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Skoda Octavia Estate SE L 1.5 TSI – long-term review
Goodbye Octavia: Skoda's unsung practical hero
I don’t remember a time from my childhood when my family didn’t have a Cortina, Granada or Sierra estate in the driveway, so I felt a twinge of sadness recently when Ford announced it’s ditching the concept of large family cars. Having sold just 2,400 examples in 2020, as of next March the Mondeo range will be no more. Contrary to the move towards ever more ecologically sound vehicles, it seems that these days no self-respecting family would be seen in anything other than a big, heavy SUV.
Thankfully, for those who still see the virtue of a keenly priced, practical family estate, Skoda launched the latest Octavia last July. Living with one has dispelled plenty of myths.
Technically it competes with the Focus (it shares a platform with the VW Golf) but to my mind the Tardis-like interior makes it feel like more of an alternative to the Mondeo and Passat.
Everything in the cabin is well thought out and beautifully put together. The touch screen controls work well and our test car’s microsuede upholstery feels more luxurious than any man-made fibre has any right to be.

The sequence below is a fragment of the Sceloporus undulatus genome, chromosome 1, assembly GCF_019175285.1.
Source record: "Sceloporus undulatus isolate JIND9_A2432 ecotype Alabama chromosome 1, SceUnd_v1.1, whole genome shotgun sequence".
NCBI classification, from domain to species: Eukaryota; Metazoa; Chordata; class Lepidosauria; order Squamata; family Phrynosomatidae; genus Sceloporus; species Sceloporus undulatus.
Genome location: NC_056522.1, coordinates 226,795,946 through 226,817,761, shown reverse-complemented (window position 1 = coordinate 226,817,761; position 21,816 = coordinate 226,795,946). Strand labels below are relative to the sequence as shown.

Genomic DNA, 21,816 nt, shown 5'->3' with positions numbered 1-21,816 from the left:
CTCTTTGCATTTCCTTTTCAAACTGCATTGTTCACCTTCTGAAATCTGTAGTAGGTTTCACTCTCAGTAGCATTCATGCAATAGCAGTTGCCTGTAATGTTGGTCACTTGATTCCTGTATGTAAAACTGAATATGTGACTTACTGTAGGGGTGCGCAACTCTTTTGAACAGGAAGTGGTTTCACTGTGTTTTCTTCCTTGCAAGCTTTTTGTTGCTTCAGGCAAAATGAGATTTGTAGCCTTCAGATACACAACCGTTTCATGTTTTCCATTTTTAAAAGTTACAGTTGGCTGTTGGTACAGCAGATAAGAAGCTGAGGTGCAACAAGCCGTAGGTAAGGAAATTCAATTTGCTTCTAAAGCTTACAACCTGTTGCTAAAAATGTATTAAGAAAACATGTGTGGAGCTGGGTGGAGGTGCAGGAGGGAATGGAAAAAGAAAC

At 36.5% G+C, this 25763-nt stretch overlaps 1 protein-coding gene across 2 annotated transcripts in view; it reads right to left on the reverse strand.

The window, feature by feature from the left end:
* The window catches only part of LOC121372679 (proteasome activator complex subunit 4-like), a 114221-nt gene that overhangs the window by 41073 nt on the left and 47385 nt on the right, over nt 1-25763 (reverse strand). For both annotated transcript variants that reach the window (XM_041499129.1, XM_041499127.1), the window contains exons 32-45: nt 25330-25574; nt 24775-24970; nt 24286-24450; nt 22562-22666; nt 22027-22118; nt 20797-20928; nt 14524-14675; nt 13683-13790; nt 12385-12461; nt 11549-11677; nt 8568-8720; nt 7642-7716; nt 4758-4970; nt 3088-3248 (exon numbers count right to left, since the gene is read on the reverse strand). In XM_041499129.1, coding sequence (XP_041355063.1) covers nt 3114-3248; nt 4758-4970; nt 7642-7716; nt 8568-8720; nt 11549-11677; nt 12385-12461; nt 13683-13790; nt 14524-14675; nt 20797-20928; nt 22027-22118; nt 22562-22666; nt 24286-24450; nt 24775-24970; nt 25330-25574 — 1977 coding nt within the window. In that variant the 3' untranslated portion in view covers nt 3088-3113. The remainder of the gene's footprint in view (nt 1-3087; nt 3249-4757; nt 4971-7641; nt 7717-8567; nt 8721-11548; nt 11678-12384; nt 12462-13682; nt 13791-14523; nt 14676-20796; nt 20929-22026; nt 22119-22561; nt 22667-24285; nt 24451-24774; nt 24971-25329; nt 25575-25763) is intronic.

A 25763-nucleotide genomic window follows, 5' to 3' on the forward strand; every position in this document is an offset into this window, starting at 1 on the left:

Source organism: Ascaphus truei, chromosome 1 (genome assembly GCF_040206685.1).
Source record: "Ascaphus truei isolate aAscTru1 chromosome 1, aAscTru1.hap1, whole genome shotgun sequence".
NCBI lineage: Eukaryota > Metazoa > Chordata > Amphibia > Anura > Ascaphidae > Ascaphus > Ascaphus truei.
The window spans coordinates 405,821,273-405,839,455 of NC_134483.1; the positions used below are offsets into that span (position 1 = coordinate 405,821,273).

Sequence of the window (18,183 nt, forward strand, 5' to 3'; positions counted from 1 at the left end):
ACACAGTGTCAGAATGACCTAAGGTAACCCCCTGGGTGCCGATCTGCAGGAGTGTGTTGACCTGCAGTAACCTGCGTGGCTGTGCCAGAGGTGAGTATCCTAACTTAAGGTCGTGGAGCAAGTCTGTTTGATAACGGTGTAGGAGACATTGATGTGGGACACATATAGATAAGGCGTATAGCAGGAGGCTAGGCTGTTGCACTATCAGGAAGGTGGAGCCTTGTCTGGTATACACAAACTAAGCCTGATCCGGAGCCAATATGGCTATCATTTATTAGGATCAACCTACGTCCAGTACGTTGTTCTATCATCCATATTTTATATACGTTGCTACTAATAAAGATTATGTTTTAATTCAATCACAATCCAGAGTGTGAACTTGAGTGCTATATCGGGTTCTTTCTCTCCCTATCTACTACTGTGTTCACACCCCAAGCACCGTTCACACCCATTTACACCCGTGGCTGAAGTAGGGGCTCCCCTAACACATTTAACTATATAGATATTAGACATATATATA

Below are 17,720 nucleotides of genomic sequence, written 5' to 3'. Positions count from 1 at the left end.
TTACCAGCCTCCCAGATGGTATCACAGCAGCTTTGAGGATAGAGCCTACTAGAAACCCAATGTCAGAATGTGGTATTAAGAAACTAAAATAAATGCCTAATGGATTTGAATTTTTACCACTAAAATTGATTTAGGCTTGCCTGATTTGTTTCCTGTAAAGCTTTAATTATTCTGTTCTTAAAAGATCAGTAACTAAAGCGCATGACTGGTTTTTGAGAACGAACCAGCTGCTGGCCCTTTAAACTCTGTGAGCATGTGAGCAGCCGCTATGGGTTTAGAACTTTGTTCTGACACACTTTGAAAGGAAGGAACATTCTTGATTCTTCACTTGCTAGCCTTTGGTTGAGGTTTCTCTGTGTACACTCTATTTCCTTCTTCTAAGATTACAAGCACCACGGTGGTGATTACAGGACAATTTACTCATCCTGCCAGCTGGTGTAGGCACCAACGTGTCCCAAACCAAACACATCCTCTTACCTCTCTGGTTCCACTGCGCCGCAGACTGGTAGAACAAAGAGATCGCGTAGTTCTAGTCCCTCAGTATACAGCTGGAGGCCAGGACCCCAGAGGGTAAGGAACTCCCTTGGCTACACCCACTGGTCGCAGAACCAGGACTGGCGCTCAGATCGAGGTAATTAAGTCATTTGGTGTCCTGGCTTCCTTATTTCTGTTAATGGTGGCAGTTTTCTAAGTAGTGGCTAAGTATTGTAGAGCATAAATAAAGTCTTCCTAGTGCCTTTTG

And as previously reported, there are dozens of smart design features that must cost pennies to manufacture but always make me smile. I’m talking about stuff like the umbrella concealed in the driver’s door, the ice scraper with a tyre tread gauge hidden in the fuel filler flap, the windscreen washer tank cap that folds out to create a funnel and the ‘snow mode’ head-up display that shows data in blue rather than white text so that you can read it against a snowy background. I could go on…
Thanks to lockdown, I’ve managed less than 4,000 miles in our six months together but that’s been more than enough to learn that whilst the Octavia won’t be winning awards for performance and handling, it’s both a capable motorway cruiser and agile enough around town. There have been no technical problems to report other than simultaneous electronic glitches with the satnav and voice control, both of which were quickly sorted by a software re-boot back at Skoda HQ. Your dealer should be able to supply a software update if your Skoda is similarly afflicted…
The Octavia Estate starts at £22,215 but the SE L First Edition is towards the top of the range and our heavily spec’d test car came in at a tad over £30k. Personally I’d have splashed out an extra £1,200 for the vRS version with bags more performance and less vanilla exterior styling, but each to their own.
Alternatively, Skoda has just announced the new Sportline trim level will be available later this year. It’ll be cheaper than the vRS and share many of that model’s styling features including black detailing and sports seats. The best of both sensible and sporty worlds, perhaps.
So I’ve enjoyed my time with the Octavia. It’s well built, super-practical, comfortable and an all-round pleasure to live with. Fear not Mondeo Man: there really is a viable alternative out there.